How Your Tattoos Can Get New Life After You’ve Died

Are you thinking about having a tattoo? Well, before getting one, ask yourself whether it’s a good idea. After all, tattoos aren’t always permanent. They can fade away or even disappear altogether.

When you reach the age to get a tattoo with parental consent, you give an artist permission to etch you into your skin permanently. That means this one lasts forever, unlike the temporary tattoos you get at parties. If you want to look good today, having a permanent tattoo is excellent. All you need is to have proper aftercare of a tattoo. Thus, you can get inspiration from temporary tattoo buy online websites for a collection of tattoo impressions.

However, there are also risks associated with getting a tattoo. In fact, some tattoo artists will implant foreign objects in your body during their process. These include tattoo skin care products, hair follicles, pigments, and metals. When these implants dissolve after years, they cause complications such as infections. As such, you may wish to remove it to avoid those challenges. In that case, you can try laser tattoo removal. This safe solution can remove tattoos from the skin using light pulses.

When an individual passes away, it’s common for the people in his or her life to hold on to keepsakes that remind them of their friend or family member.

But what if you could allow your friends and loved ones to hold on to your tattoos once you’ve passed away?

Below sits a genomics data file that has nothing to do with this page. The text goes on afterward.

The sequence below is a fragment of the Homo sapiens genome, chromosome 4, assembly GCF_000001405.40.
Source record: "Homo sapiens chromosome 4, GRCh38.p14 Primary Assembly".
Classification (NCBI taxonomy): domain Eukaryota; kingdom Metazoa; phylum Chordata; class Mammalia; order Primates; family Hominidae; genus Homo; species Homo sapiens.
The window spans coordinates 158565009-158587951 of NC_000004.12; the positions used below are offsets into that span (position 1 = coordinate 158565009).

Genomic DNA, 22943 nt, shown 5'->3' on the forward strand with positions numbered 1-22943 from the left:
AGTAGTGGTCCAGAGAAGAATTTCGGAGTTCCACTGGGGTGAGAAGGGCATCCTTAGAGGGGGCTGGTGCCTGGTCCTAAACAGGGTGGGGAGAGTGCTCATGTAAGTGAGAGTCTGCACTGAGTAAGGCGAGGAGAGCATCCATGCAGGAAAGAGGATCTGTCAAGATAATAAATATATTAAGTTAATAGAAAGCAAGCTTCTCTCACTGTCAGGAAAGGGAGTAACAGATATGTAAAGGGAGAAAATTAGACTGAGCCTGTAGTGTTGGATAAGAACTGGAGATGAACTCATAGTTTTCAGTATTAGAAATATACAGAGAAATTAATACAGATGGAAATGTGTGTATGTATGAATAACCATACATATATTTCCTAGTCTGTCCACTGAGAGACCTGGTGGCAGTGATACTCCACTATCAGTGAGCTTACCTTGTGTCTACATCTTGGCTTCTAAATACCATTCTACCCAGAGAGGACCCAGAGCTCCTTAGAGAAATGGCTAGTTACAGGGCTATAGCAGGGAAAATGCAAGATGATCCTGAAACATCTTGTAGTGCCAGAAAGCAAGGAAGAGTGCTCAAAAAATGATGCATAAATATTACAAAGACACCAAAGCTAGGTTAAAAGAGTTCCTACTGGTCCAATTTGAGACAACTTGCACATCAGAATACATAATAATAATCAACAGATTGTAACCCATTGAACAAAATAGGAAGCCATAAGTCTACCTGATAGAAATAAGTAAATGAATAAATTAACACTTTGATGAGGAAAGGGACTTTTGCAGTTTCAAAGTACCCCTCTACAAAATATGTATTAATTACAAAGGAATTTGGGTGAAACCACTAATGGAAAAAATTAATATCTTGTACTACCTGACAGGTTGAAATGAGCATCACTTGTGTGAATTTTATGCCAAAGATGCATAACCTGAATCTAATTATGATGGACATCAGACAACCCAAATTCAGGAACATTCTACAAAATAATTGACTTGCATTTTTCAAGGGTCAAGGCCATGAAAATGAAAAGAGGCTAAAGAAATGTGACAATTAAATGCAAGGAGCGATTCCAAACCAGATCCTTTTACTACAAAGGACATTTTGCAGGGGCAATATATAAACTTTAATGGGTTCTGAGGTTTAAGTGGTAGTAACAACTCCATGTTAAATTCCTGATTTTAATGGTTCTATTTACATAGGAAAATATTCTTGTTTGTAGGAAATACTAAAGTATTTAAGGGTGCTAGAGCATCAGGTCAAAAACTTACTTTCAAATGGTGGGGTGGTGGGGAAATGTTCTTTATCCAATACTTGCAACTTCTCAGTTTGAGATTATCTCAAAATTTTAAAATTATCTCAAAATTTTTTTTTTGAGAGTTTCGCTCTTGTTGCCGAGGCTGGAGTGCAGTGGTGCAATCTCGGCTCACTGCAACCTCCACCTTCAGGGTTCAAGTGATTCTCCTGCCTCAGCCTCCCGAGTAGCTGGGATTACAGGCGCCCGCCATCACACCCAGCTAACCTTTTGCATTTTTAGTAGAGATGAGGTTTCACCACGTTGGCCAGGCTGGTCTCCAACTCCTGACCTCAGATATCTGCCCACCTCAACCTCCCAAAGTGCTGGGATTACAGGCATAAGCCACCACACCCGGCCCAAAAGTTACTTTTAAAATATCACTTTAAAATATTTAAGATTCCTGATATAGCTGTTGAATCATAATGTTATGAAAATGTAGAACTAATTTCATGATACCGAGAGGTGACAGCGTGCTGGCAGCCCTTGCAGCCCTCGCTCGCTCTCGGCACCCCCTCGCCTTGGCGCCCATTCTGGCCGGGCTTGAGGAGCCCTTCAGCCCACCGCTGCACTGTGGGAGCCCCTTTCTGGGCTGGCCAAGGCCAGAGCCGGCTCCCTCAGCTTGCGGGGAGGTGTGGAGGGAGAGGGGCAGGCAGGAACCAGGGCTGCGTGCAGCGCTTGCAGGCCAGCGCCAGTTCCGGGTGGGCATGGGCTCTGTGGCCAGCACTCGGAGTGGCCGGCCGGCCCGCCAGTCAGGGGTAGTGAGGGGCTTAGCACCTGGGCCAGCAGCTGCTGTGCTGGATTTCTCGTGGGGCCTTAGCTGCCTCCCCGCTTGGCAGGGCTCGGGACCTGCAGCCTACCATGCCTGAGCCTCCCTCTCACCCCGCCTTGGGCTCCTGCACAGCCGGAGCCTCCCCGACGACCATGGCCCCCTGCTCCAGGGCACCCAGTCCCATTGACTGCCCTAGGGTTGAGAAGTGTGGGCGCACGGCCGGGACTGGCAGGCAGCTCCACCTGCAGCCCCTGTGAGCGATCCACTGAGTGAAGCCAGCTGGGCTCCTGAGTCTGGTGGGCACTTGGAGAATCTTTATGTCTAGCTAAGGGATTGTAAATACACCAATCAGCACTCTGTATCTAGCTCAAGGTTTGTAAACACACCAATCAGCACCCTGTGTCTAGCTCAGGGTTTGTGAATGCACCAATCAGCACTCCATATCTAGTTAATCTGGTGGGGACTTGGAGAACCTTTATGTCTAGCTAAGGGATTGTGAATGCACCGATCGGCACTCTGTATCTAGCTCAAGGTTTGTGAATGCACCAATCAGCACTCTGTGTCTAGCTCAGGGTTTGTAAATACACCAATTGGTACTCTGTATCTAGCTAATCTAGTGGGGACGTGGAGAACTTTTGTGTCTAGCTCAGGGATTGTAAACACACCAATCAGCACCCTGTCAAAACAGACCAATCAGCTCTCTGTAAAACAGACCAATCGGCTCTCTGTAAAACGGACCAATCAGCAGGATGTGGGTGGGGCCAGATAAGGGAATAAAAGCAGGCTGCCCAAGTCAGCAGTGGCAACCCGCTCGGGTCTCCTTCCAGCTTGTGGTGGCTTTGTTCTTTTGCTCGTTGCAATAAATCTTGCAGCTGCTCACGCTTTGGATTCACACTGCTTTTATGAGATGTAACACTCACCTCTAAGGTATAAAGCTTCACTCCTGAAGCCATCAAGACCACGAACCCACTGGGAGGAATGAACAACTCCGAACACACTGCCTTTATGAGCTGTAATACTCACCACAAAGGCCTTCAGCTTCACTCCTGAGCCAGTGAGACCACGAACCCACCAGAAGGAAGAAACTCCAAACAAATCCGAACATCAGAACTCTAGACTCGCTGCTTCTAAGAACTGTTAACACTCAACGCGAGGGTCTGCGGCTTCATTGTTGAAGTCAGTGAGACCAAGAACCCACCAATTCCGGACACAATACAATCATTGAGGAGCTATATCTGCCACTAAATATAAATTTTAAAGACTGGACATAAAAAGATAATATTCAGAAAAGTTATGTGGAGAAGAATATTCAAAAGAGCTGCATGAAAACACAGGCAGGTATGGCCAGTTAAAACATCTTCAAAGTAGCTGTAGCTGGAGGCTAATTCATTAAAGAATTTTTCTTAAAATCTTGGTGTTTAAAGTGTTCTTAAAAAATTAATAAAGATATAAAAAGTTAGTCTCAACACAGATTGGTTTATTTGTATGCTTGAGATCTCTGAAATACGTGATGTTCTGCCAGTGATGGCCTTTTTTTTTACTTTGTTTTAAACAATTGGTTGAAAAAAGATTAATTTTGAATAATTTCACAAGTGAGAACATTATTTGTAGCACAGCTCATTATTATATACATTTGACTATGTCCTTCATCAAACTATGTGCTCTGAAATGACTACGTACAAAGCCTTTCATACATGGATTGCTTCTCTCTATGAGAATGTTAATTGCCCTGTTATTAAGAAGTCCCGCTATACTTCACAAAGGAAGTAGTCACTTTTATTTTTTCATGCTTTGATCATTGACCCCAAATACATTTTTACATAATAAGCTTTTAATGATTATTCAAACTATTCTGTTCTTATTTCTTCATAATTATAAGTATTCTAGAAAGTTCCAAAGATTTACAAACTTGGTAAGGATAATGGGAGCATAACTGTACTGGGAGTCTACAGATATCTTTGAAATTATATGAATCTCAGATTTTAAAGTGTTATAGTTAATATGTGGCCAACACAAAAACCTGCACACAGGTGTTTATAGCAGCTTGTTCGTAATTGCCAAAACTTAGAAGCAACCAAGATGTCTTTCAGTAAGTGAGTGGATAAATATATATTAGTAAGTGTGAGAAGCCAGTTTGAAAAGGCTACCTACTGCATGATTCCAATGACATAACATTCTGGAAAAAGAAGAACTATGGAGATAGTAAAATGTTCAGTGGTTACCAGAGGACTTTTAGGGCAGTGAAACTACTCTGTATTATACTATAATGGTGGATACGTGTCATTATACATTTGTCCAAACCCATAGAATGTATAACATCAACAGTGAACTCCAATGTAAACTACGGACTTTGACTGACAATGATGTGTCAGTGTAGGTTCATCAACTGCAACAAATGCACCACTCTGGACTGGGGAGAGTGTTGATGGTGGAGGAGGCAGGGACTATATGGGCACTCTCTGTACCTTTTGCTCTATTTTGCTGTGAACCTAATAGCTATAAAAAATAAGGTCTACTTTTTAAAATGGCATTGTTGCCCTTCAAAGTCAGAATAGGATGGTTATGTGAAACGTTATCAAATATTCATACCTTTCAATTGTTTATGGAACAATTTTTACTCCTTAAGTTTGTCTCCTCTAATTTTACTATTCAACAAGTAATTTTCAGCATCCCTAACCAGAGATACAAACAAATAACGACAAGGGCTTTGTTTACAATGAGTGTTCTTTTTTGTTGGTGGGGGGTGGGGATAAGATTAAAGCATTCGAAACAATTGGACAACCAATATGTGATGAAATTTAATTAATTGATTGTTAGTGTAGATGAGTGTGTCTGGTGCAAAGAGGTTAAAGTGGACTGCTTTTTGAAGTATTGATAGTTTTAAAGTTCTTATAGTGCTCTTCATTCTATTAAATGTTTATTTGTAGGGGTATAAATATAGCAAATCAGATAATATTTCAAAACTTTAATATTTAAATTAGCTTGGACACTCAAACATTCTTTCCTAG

You can now obtain this morbid memento thanks to a new, aptly-named nonprofit called the National Association for the Preservation of Skin Art (NAPSA).

According to a Sept. 16 Cleveland Scene article, the organization removes people’s tattoos from their bodies once they have died, and preserve it in an appropriately handsome frame. In doing so, the organization helps keep beautiful pieces of artwork alive even after their bearers have passed.

“All my tattoos have meaning to me,” Founder Charles Hamm said. “That’s true for most people, too. Tattoos are much more acceptable today in the mainstream. And they’re much more artistic.”

Hamm, who also co-owns Square City Tattoos in Chardon, OH, said NAPSA has already seen huge response from people looking to preserve their body art.

“Our guys are booked out for six months,” he said.

Preserving a tattoo after death is a fairly simple process. Once NAPSA receives notification that a member has passed (which must be done within 18 hours of the death), the organization sends a package to the person’s funeral home. The package contains all the tools needed to cut and ship the tattoos back to NAPSA, reported.

NAPSA only has a few restrictions for members, who pay a membership activation fee of $115 and an annual renewal fee of $60. No face or genital tattoos are permitted, Hamm explained. Additionally, hand tattoos might be turned down if the individual has an open-casket funeral.

But with more than 20% of adults across the U.S. having at least one tattoo, the concept might not be as far-fetched as it initially seems.

Our tattoos are a way to set ourselves apart and put our individuality on display. They are the most permanent physical manifestation of what makes us unique. Why not allow these pieces of art to live on once we’ve reached the end of our lives?


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